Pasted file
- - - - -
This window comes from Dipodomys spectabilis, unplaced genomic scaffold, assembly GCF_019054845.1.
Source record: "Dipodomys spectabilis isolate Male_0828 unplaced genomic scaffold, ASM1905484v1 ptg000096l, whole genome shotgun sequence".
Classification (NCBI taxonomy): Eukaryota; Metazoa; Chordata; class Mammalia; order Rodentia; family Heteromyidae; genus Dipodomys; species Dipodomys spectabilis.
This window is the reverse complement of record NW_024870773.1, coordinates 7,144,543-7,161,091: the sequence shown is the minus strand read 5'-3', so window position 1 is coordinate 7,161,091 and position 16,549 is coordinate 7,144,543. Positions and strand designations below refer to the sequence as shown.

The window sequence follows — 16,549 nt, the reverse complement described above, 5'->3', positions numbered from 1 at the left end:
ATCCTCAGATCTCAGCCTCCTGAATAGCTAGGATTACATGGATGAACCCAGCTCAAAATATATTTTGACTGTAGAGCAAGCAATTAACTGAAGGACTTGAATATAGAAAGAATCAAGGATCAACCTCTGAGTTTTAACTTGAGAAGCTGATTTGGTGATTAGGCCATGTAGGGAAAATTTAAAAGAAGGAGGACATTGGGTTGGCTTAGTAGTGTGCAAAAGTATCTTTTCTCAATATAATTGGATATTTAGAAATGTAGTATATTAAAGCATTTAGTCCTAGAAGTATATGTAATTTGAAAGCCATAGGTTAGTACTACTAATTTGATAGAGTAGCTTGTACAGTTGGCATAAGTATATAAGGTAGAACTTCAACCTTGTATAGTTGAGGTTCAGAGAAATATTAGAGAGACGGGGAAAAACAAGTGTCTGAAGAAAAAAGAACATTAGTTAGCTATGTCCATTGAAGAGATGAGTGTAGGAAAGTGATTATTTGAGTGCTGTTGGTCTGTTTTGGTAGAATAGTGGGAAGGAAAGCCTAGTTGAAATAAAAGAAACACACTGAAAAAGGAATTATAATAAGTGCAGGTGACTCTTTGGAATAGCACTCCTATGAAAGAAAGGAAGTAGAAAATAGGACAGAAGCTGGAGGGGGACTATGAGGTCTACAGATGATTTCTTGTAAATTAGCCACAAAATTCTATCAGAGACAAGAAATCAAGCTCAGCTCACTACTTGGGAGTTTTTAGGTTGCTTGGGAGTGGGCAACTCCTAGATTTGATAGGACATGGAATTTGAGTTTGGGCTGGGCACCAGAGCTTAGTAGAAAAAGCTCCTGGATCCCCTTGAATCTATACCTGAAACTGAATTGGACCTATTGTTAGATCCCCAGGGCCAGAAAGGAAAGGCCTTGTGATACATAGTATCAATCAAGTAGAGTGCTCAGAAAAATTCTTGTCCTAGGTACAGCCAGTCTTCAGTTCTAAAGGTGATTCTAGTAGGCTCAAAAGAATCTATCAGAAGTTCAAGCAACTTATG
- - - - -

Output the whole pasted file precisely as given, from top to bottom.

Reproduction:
This window comes from Dipodomys spectabilis, unplaced genomic scaffold, assembly GCF_019054845.1.
Source record: "Dipodomys spectabilis isolate Male_0828 unplaced genomic scaffold, ASM1905484v1 ptg000096l, whole genome shotgun sequence".
Classification (NCBI taxonomy): Eukaryota; Metazoa; Chordata; class Mammalia; order Rodentia; family Heteromyidae; genus Dipodomys; species Dipodomys spectabilis.
This window is the reverse complement of record NW_024870773.1, coordinates 7,144,543-7,161,091: the sequence shown is the minus strand read 5'-3', so window position 1 is coordinate 7,161,091 and position 16,549 is coordinate 7,144,543. Positions and strand designations below refer to the sequence as shown.

The window sequence follows — 16,549 nt, the reverse complement described above, 5'->3', positions numbered from 1 at the left end:
ATCCTCAGATCTCAGCCTCCTGAATAGCTAGGATTACATGGATGAACCCAGCTCAAAATATATTTTGACTGTAGAGCAAGCAATTAACTGAAGGACTTGAATATAGAAAGAATCAAGGATCAACCTCTGAGTTTTAACTTGAGAAGCTGATTTGGTGATTAGGCCATGTAGGGAAAATTTAAAAGAAGGAGGACATTGGGTTGGCTTAGTAGTGTGCAAAAGTATCTTTTCTCAATATAATTGGATATTTAGAAATGTAGTATATTAAAGCATTTAGTCCTAGAAGTATATGTAATTTGAAAGCCATAGGTTAGTACTACTAATTTGATAGAGTAGCTTGTACAGTTGGCATAAGTATATAAGGTAGAACTTCAACCTTGTATAGTTGAGGTTCAGAGAAATATTAGAGAGACGGGGAAAAACAAGTGTCTGAAGAAAAAAGAACATTAGTTAGCTATGTCCATTGAAGAGATGAGTGTAGGAAAGTGATTATTTGAGTGCTGTTGGTCTGTTTTGGTAGAATAGTGGGAAGGAAAGCCTAGTTGAAATAAAAGAAACACACTGAAAAAGGAATTATAATAAGTGCAGGTGACTCTTTGGAATAGCACTCCTATGAAAGAAAGGAAGTAGAAAATAGGACAGAAGCTGGAGGGGGACTATGAGGTCTACAGATGATTTCTTGTAAATTAGCCACAAAATTCTATCAGAGACAAGAAATCAAGCTCAGCTCACTACTTGGGAGTTTTTAGGTTGCTTGGGAGTGGGCAACTCCTAGATTTGATAGGACATGGAATTTGAGTTTGGGCTGGGCACCAGAGCTTAGTAGAAAAAGCTCCTGGATCCCCTTGAATCTATACCTGAAACTGAATTGGACCTATTGTTAGATCCCCAGGGCCAGAAAGGAAAGGCCTTGTGATACATAGTATCAATCAAGTAGAGTGCTCAGAAAAATTCTTGTCCTAGGTACAGCCAGTCTTCAGTTCTAAAGGTGATTCTAGTAGGCTCAAAAGAATCTATCAGAAGTTCAAGCAACTTATG